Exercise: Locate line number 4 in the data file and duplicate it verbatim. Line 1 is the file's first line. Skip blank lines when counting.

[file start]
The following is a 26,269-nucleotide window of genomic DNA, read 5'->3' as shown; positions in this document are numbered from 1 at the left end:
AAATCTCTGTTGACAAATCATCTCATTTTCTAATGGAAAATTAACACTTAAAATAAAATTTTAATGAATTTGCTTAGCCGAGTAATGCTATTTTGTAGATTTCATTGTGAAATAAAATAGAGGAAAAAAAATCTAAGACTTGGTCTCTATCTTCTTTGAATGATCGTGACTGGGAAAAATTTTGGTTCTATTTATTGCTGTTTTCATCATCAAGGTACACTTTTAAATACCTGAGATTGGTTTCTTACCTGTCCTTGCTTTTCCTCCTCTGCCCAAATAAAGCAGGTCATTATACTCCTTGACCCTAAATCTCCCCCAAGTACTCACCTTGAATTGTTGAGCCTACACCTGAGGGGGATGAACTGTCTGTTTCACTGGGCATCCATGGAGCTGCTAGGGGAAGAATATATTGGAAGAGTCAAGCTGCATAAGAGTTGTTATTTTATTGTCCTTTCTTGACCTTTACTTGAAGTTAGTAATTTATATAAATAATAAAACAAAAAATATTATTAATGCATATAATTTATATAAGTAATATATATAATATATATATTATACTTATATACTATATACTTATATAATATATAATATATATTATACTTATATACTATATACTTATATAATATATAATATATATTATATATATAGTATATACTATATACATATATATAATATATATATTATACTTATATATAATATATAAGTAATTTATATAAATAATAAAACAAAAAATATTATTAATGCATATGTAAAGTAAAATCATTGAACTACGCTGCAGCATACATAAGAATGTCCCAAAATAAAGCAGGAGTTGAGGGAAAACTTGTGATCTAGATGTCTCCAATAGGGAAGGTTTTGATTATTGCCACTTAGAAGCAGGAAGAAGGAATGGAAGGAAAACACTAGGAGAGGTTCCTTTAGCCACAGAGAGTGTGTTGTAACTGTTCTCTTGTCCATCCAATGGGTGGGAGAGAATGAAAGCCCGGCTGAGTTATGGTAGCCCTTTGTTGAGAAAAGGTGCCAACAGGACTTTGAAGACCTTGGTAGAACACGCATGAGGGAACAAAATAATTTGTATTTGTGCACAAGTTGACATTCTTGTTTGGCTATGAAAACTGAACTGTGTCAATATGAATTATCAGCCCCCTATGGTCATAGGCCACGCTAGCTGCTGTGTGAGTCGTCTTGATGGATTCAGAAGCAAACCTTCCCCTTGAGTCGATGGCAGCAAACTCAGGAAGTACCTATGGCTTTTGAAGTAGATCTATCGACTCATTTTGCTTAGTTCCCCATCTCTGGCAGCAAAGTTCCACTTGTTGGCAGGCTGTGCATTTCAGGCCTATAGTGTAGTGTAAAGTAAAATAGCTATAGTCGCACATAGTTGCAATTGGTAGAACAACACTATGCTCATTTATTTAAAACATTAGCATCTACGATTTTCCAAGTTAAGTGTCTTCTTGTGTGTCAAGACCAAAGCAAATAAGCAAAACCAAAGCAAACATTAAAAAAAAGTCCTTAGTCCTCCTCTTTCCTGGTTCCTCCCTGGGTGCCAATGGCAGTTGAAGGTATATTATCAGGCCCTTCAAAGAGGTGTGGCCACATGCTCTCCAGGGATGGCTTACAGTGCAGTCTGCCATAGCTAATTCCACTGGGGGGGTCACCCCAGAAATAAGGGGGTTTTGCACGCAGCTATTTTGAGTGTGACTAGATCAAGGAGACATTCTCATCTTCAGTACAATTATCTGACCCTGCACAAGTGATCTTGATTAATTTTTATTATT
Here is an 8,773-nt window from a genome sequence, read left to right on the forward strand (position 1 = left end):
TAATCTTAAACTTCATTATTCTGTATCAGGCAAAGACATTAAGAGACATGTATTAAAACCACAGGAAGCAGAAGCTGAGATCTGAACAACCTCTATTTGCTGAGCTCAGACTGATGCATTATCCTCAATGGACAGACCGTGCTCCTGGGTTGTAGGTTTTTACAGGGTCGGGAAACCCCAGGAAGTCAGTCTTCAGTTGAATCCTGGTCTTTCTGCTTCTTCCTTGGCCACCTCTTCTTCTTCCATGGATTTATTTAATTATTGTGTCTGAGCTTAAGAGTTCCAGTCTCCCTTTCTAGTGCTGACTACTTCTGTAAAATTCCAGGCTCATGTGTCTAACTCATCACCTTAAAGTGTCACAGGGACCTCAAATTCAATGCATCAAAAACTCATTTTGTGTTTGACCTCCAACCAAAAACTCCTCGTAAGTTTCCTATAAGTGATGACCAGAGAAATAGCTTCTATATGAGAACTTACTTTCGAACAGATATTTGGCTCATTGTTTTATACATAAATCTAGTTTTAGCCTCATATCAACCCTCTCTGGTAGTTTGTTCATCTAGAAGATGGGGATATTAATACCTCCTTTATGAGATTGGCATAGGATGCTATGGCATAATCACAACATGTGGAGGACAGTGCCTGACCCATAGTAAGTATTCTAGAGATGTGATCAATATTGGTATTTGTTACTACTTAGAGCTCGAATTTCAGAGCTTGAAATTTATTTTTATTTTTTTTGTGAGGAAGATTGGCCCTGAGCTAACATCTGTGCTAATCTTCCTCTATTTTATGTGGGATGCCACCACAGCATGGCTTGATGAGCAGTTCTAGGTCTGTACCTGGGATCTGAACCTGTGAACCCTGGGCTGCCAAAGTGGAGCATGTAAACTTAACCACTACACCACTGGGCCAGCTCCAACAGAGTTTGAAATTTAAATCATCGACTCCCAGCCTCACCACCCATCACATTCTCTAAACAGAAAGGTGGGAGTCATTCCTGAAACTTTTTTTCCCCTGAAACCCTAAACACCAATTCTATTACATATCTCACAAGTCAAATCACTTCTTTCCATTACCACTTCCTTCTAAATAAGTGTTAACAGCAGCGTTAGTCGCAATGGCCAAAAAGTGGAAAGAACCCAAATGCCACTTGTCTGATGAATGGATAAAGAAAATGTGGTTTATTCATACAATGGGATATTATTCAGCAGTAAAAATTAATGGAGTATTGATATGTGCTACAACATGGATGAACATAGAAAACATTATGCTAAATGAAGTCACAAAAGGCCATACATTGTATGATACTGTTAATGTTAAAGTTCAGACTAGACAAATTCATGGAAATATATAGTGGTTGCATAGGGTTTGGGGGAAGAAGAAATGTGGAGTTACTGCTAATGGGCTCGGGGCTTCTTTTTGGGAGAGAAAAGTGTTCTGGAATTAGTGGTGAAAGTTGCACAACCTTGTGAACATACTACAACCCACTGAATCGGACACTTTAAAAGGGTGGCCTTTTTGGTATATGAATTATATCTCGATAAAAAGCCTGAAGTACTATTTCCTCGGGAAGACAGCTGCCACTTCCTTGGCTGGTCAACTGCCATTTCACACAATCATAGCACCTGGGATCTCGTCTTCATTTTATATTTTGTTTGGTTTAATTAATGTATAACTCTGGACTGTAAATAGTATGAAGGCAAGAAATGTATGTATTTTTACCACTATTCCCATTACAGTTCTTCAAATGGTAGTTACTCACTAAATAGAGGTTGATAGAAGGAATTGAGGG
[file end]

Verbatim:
TAATCTTAAACTTCATTATTCTGTATCAGGCAAAGACATTAAGAGACATGTATTAAAACCACAGGAAGCAGAAGCTGAGATCTGAACAACCTCTATTTGCTGAGCTCAGACTGATGCATTATCCTCAATGGACAGACCGTGCTCCTGGGTTGTAGGTTTTTACAGGGTCGGGAAACCCCAGGAAGTCAGTCTTCAGTTGAATCCTGGTCTTTCTGCTTCTTCCTTGGCCACCTCTTCTTCTTCCATGGATTTATTTAATTATTGTGTCTGAGCTTAAGAGTTCCAGTCTCCCTTTCTAGTGCTGACTACTTCTGTAAAATTCCAGGCTCATGTGTCTAACTCATCACCTTAAAGTGTCACAGGGACCTCAAATTCAATGCATCAAAAACTCATTTTGTGTTTGACCTCCAACCAAAAACTCCTCGTAAGTTTCCTATAAGTGATGACCAGAGAAATAGCTTCTATATGAGAACTTACTTTCGAACAGATATTTGGCTCATTGTTTTATACATAAATCTAGTTTTAGCCTCATATCAACCCTCTCTGGTAGTTTGTTCATCTAGAAGATGGGGATATTAATACCTCCTTTATGAGATTGGCATAGGATGCTATGGCATAATCACAACATGTGGAGGACAGTGCCTGACCCATAGTAAGTATTCTAGAGATGTGATCAATATTGGTATTTGTTACTACTTAGAGCTCGAATTTCAGAGCTTGAAATTTATTTTTATTTTTTTTGTGAGGAAGATTGGCCCTGAGCTAACATCTGTGCTAATCTTCCTCTATTTTATGTGGGATGCCACCACAGCATGGCTTGATGAGCAGTTCTAGGTCTGTACCTGGGATCTGAACCTGTGAACCCTGGGCTGCCAAAGTGGAGCATGTAAACTTAACCACTACACCACTGGGCCAGCTCCAACAGAGTTTGAAATTTAAATCATCGACTCCCAGCCTCACCACCCATCACATTCTCTAAACAGAAAGGTGGGAGTCATTCCTGAAACTTTTTTTCCCCTGAAACCCTAAACACCAATTCTATTACATATCTCACAAGTCAAATCACTTCTTTCCATTACCACTTCCTTCTAAATAAGTGTTAACAGCAGCGTTAGTCGCAATGGCCAAAAAGTGGAAAGAACCCAAATGCCACTTGTCTGATGAATGGATAAAGAAAATGTGGTTTATTCATACAATGGGATATTATTCAGCAGTAAAAATTAATGGAGTATTGATATGTGCTACAACATGGATGAACATAGAAAACATTATGCTAAATGAAGTCACAAAAGGCCATACATTGTATGATACTGTTAATGTTAAAGTTCAGACTAGACAAATTCATGGAAATATATAGTGGTTGCATAGGGTTTGGGGGAAGAAGAAATGTGGAGTTACTGCTAATGGGCTCGGGGCTTCTTTTTGGGAGAGAAAAGTGTTCTGGAATTAGTGGTGAAAGTTGCACAACCTTGTGAACATACTACAACCCACTGAATCGGACACTTTAAAAGGGTGGCCTTTTTGGTATATGAATTATATCTCGATAAAAAGCCTGAAGTACTATTTCCTCGGGAAGACAGCTGCCACTTCCTTGGCTGGTCAACTGCCATTTCACACAATCATAGCACCTGGGATCTCGTCTTCATTTTATATTTTGTTTGGTTTAATTAATGTATAACTCTGGACTGTAAATAGTATGAAGGCAAGAAATGTATGTATTTTTACCACTATTCCCATTACAGTTCTTCAAATGGTAGTTACTCACTAAATAGAGGTTGATAGAAGGAATTGAGGG